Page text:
In terms of transferring knowledge, China has made “dramatic progress” in setting up all kinds of science and innovation parks, Dr. Dahlman said. “I think we are very lucky to have with us one of the key people behind that,” referring to speaker Lou Jing of China’s Ministry of Education. The panel also featured presidents from two universities. Charles Vest, president of the National Academy of Engineering, also is president emeritus of Massachusetts Institute of Technology. Dan Mott from the University of Maryland, that is very active in technology transfer. The panel also includes a presentation by Ginger Lew of the Obama Administration on setting up university innovation clusters in the United States. “We are going to have a very rich discussion,” he said. He urged each of the speakers to think of concrete areas and specific projects for further collaboration.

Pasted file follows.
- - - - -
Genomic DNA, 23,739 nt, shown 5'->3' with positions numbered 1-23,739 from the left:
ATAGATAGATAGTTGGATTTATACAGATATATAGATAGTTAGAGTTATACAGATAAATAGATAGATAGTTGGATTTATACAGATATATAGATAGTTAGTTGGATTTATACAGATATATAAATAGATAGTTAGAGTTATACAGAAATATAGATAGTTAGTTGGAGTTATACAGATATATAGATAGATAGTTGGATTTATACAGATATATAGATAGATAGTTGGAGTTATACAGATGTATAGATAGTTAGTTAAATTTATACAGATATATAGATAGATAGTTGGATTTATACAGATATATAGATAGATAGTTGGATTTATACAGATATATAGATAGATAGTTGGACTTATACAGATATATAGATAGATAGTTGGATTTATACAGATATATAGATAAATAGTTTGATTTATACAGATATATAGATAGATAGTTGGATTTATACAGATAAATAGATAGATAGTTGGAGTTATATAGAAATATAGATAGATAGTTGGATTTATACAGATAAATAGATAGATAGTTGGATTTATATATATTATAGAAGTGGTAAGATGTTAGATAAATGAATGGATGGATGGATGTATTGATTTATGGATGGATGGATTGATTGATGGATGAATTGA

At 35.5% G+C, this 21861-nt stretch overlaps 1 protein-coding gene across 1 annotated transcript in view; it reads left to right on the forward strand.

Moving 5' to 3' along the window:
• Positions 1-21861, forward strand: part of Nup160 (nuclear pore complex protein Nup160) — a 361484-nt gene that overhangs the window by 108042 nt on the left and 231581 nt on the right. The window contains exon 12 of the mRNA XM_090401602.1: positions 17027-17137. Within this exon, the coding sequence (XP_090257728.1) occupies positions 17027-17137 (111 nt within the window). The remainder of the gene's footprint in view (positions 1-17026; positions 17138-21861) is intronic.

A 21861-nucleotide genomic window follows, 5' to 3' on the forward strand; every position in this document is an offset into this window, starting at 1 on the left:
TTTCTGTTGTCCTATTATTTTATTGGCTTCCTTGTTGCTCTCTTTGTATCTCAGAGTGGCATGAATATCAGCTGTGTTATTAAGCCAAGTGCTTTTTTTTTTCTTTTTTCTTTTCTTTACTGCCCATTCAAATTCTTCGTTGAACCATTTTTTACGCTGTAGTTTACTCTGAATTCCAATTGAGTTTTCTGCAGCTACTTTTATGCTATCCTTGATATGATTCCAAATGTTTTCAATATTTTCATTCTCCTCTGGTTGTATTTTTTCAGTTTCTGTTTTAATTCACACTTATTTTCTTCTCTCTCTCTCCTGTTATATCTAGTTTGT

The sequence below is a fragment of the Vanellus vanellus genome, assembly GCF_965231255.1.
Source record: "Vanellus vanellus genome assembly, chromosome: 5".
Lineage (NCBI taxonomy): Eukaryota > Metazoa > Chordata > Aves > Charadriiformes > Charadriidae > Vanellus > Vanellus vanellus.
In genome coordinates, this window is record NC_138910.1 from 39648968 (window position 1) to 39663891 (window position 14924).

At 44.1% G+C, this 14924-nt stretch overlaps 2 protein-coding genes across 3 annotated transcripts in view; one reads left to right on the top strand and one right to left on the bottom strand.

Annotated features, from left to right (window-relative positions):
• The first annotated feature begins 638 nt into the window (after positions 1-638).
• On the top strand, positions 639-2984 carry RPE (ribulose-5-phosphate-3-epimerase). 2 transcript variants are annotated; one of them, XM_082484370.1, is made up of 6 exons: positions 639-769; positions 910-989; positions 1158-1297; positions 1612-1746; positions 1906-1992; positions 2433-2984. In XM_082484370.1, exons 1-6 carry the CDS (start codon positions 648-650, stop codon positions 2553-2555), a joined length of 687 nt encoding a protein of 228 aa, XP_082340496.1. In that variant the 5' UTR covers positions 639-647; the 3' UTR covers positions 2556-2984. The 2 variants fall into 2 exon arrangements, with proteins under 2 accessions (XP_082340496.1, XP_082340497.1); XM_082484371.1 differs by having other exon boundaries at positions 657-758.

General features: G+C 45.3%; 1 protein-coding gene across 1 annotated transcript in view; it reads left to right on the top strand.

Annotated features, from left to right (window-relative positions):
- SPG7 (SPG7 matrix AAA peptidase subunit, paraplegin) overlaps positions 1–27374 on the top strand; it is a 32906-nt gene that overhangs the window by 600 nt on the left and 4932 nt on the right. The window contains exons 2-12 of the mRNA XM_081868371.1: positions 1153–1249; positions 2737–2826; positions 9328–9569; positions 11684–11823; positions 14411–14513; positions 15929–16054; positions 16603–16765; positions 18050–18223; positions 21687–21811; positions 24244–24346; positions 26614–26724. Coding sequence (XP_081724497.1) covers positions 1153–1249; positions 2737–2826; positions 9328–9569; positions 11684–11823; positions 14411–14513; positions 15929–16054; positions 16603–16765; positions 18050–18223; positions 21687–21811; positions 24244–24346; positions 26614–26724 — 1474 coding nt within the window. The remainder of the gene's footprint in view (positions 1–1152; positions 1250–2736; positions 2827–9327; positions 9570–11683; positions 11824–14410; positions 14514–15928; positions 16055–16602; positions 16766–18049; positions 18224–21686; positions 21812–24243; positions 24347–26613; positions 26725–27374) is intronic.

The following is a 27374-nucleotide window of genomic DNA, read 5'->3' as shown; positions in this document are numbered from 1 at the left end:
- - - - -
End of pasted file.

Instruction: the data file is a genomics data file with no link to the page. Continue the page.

Ministry of Education
Universities play a very important role in China’s strategy to build an innovation society, explained Ms. Lou, deputy director of the Ministry of Education’s Department of Science and Technology.
China has an “ecosystem of innovation that is diverse, stable, and self-adjustable, and flexible,” Ms. Lou said. China’s goal is to be a leading source of research and development to “promote the development of the economy and society of China and even help develop global science and technology and world civilization,” she said. Universities are an essential element in this innovation environment. Other innovation communities in this environment include the Chinese Academy of Sciences, the Chinese Academy of Social Sciences, corporate R&D departments, research institutes specializing in economics and in social development, and the Chinese research organizations of multinationals such as IBM, Intel, and Cisco. This ecosystem also includes public-service organizations that evaluate patents and provide intermediary services. Ms. Lou described this environment as a “system of innovation with Chinese characteristics.”
The foundation of an innovation environment is a “knowledge innovation system that organically combines scientific research and higher education,” Ms. Lou said. “This system’s core, breakthrough point is business-based, market-oriented, and comprised of industry, academia, and research.” To produce distinct results, Ms. Lou said, the